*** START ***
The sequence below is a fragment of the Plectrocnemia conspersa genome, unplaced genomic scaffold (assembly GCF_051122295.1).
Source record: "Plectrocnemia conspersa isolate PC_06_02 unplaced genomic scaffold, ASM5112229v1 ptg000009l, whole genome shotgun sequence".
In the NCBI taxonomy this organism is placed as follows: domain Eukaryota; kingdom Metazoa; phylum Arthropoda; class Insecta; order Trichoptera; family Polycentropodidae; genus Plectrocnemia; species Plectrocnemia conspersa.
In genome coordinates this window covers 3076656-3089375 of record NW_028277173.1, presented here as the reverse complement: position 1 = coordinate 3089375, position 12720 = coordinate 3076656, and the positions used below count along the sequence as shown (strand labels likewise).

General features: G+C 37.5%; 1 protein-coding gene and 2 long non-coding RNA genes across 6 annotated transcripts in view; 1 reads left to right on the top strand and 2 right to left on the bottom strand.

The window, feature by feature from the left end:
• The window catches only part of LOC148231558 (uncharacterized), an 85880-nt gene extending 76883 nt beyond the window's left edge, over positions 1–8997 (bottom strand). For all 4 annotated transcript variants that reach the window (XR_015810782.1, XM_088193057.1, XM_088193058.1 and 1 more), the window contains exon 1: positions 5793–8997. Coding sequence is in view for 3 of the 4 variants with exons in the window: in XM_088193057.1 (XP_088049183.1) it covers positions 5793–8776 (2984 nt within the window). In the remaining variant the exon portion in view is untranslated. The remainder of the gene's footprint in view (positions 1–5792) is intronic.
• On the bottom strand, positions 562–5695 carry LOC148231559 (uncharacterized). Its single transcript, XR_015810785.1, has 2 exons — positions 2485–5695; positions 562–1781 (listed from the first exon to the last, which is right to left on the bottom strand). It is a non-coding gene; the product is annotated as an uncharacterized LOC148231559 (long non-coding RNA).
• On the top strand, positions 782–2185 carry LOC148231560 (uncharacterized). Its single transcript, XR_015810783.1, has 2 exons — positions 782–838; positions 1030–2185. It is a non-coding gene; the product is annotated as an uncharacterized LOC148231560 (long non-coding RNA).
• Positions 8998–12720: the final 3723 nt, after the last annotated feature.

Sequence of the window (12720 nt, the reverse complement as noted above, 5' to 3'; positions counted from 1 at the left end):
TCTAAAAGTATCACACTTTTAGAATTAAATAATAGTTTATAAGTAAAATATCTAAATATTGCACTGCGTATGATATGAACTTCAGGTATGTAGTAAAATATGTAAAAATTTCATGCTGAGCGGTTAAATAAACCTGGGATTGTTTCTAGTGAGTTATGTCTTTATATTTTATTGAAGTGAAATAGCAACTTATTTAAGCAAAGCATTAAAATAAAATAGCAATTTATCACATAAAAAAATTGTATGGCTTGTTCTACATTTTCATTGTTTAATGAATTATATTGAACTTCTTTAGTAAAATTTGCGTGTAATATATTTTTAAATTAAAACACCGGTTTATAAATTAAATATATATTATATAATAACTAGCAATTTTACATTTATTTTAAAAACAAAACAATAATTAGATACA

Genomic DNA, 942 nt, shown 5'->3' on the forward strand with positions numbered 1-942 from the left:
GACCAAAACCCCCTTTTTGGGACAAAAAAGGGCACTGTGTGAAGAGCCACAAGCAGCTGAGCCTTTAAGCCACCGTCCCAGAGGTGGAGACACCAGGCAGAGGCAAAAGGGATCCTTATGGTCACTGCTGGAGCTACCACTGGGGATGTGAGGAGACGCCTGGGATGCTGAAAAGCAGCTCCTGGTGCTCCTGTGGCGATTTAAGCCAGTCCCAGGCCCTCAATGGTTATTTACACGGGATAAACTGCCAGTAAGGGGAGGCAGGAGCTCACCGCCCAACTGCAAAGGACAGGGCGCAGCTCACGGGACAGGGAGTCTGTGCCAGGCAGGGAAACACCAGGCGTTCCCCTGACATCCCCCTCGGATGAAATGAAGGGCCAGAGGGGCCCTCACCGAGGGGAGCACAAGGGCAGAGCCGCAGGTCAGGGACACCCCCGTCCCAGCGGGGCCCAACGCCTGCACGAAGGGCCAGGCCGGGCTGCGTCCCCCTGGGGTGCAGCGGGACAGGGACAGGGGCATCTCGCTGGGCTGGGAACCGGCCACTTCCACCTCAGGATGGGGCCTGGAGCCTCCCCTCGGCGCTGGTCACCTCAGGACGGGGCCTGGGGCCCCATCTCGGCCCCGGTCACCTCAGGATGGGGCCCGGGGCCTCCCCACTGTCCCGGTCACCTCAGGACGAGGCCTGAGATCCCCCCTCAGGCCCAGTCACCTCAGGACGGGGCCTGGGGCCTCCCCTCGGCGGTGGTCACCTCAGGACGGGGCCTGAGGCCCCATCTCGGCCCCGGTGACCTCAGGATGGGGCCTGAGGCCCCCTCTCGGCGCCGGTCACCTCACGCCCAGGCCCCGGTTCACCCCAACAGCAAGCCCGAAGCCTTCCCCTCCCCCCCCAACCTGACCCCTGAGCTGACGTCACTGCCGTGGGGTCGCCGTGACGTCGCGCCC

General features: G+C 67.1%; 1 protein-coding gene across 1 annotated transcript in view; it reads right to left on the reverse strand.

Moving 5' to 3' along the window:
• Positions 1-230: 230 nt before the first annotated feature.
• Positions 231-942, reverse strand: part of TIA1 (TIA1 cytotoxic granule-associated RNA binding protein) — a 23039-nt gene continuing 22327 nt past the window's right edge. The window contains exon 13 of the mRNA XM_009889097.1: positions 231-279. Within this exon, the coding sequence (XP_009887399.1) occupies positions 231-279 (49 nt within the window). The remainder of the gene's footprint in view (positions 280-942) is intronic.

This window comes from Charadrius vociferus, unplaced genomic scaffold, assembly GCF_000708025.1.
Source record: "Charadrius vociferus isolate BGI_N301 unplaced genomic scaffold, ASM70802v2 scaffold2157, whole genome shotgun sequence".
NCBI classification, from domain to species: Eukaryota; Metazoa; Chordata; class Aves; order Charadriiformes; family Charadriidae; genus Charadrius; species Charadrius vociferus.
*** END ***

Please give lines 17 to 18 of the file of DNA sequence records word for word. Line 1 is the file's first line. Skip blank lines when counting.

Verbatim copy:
• Positions 1-230: 230 nt before the first annotated feature.
• Positions 231-942, reverse strand: part of TIA1 (TIA1 cytotoxic granule-associated RNA binding protein) — a 23039-nt gene continuing 22327 nt past the window's right edge. The window contains exon 13 of the mRNA XM_009889097.1: positions 231-279. Within this exon, the coding sequence (XP_009887399.1) occupies positions 231-279 (49 nt within the window). The remainder of the gene's footprint in view (positions 280-942) is intronic.